After George Floyd died, I had the urge to dash across the street and hug my neighbor Phyllis long and hard. She’s Black, tall, regal-looking and we’re both Christ-followers. My arms longed to embrace one of only a handful of persons of color in my lily-white neighborhood. I wanted to tell Phyllis that I stood with her and that I think Jesus would too.
I started down the brick path from my front door, intending to make sure my neighbor knew how much I loved her. At the curb, I stopped short. Two years ago, Phyllis narrowly survived a double lung transplant, so the COVID-19 pandemic puts her at very high risk. But another reason picked at the back of my mind: Was I as color-blind as I liked to think? Or was I stuck—even subconsciously—in an “All Lives Matter” mindset?
I’m a disabled mom to three grown sons with addiction and mental health issues, and I thought I came by my attitudes honestly. Everyone craves dignity. Belonging. Love. But when it comes to being “woke,” there are some areas where I can grow.
At first, I didn’t quite get why saying that “All Lives Matter” is insensitive. Then someone kindly pointed out that I was interpreting the phrase “Black Lives Matter” as ONLY Black lives matter. A witty guy on Twitter asked if those who insist on “ALL Lives Matter” go to others’ funerals and shout, “I’ve felt loss too!” If you attend someone else’s birthday party, you don’t automatically yell, “But my birthday comes once a year too!”
I needed to grasp the distinction. Right now, we’re focusing on discrimination against Black people. It doesn’t make Hispanic, Asian or any other race less important. And it doesn’t mean disabilities from addiction or mental illness or polio don’t count. All it means is that sometimes a spotlight on one problem can nudge it forward where real progress can be made.
In this country, more Black people are incarcerated for drug-related issues than any other group. But right now, I won’t muscle my way to the head of the line, shouting, “Those with addictions are just as important as Black lives!”
“Black Lives Matter” because it’s hard to hide the color of your skin or the fact that you need a wheelchair to get around. With only one disabled arm, I’ve played both sides of normal, like a functional alcoholic or the disabled person who compensates in ways ordinary people won’t notice. Some of my loved ones are able to disguise their dependence on substances, while others can’t get close to “passing.” But whichever way you play it, the point is that it’s difficult and degrading to have less than stamped on your forehead.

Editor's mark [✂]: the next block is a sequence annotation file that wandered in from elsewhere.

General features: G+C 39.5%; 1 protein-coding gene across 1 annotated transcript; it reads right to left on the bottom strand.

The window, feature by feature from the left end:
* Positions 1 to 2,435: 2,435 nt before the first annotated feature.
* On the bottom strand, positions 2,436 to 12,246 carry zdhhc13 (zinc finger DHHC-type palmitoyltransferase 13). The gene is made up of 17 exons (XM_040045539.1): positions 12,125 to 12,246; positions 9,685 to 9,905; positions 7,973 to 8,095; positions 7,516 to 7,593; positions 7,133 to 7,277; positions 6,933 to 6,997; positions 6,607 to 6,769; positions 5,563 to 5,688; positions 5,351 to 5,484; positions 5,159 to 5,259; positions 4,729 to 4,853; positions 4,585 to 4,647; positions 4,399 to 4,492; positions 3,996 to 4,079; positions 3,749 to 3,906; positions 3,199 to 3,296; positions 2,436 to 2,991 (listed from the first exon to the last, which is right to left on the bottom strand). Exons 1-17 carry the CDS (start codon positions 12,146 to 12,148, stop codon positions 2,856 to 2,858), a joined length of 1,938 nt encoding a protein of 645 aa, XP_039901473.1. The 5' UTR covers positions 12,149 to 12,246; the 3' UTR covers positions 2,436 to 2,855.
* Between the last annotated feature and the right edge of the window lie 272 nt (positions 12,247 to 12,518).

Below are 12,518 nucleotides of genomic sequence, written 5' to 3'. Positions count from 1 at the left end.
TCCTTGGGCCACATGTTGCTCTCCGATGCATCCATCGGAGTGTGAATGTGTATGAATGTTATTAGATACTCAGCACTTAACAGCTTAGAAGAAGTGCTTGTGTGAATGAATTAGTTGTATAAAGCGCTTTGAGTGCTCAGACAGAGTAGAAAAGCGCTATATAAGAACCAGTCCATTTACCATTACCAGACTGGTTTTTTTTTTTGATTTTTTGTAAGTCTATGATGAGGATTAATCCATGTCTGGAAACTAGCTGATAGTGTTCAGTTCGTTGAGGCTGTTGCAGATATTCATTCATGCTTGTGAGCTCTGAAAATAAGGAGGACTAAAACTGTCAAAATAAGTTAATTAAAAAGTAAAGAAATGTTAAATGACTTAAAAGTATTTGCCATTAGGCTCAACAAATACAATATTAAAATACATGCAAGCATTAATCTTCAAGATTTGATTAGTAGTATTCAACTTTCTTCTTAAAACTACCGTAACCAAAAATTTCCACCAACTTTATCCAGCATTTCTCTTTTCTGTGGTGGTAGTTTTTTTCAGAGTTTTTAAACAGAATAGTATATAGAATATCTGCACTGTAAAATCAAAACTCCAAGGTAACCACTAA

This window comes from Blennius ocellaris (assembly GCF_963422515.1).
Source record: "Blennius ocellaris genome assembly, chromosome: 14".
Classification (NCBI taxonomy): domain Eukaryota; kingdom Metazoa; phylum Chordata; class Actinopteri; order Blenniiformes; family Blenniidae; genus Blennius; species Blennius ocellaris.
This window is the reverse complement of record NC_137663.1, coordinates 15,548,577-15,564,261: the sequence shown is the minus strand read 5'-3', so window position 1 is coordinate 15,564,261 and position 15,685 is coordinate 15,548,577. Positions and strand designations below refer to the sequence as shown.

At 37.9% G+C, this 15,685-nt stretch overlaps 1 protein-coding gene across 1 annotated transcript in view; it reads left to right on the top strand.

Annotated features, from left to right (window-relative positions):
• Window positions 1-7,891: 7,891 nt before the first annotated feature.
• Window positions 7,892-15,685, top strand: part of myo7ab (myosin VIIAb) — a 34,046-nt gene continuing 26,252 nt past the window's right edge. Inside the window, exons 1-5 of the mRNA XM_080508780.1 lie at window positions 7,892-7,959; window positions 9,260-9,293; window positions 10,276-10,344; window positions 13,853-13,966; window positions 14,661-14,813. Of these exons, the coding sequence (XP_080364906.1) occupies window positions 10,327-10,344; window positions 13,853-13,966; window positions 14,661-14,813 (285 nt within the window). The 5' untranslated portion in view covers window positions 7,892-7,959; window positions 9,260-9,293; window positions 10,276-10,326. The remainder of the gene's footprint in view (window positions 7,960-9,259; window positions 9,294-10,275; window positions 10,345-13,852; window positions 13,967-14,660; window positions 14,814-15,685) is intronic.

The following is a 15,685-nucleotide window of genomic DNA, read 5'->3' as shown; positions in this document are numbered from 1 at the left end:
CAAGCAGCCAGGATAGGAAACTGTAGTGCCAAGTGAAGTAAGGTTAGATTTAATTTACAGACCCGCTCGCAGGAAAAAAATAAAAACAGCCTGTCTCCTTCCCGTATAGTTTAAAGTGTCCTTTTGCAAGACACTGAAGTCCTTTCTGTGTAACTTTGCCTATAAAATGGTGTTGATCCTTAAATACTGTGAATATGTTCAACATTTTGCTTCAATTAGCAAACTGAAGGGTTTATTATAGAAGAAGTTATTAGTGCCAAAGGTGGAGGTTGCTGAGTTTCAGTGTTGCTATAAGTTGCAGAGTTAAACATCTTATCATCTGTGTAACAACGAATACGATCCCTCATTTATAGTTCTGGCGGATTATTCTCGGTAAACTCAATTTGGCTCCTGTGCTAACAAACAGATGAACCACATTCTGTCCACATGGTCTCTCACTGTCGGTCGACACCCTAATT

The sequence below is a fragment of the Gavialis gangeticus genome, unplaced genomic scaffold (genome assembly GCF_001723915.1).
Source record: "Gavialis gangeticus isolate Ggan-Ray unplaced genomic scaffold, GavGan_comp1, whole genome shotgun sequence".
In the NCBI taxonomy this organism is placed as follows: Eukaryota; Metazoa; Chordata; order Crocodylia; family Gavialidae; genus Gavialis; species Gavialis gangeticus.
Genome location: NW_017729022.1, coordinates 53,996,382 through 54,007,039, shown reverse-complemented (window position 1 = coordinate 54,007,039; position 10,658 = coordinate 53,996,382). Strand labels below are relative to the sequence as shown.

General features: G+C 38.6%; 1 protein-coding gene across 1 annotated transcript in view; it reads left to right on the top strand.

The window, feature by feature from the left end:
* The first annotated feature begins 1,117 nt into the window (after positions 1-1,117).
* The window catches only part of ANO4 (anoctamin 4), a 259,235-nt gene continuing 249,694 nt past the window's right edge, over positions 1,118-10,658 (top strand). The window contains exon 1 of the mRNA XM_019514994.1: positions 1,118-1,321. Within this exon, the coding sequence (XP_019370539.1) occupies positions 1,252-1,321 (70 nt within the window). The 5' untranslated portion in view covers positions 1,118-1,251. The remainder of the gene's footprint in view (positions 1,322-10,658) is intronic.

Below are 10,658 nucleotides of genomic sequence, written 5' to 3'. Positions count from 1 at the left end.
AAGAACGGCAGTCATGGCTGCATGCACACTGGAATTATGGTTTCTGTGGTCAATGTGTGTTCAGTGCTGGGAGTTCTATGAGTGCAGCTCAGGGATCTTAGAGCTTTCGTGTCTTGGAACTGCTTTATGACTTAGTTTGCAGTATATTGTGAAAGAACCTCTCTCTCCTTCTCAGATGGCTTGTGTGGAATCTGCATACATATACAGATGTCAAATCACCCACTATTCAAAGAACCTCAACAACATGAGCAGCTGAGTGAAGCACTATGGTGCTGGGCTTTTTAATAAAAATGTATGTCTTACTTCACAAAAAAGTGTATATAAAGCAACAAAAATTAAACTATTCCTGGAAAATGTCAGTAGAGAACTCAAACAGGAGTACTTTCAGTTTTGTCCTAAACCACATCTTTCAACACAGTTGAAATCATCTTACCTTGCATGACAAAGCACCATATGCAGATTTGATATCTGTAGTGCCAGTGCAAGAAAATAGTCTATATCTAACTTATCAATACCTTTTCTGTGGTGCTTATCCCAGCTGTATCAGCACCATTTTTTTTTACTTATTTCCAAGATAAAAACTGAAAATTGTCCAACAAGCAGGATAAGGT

Brain chemistry and genetics play a much larger role in the lottery of whom gets what malady than anyone likes to admit. The roulette wheel gets greased by myths and outright lies as well as by those who perpetuate false ideas. Even the Bible gets dragged into branding the other—them—as less than, whomever them happens to be. Black Lives Matter, for me, is a giant red stop sign that reminds me that God loves all of us. Period. And it won’t kill me to pay more attention to racism and work to change things.
In fact, standing with BLM gives me hope that if we can make any progress at all toward racial equality, then equality, love and acceptance is possible for the many other groups who are labelled less than. Whether we talk about LGBTQs or addictions or polio survivors, we can each commit to seeing and acknowledging the ones Jesus called the “least of these.”
Your loved ones and my loved ones with addiction are as desperate to be seen, heard and loved as George Floyd and the protesters who demand that we stop stepping on the necks of our fellow human beings. And when the protests die down, let’s hope there will be racial justice as well as louder cries to stem the tide of addiction.
I used to hope that my sons would stop using and become just like every other (white and privileged) person I knew. The BLM movement has shown me that before I hope for a cure for addictions, I should hope that we all start doing what it takes to stop treating anyone as if they don’t matter.
I want to practice viewing the less than— those with different skin tones, languages, lifestyles or sketchy pasts through the lens of love, not scorn. Jesus sought out sinners, not those who said and did the right things, and I want to be that way too. I want to see my sons and love them as they are today, not the way I think they should be.
I still long to hug my neighbor Phyllis and tell her I support Black Lives Matter—after all, we’re sisters in Christ. For now, I’ll wear my mask and chat with her from across the street. I won’t be surprised if Jesus shows up among us.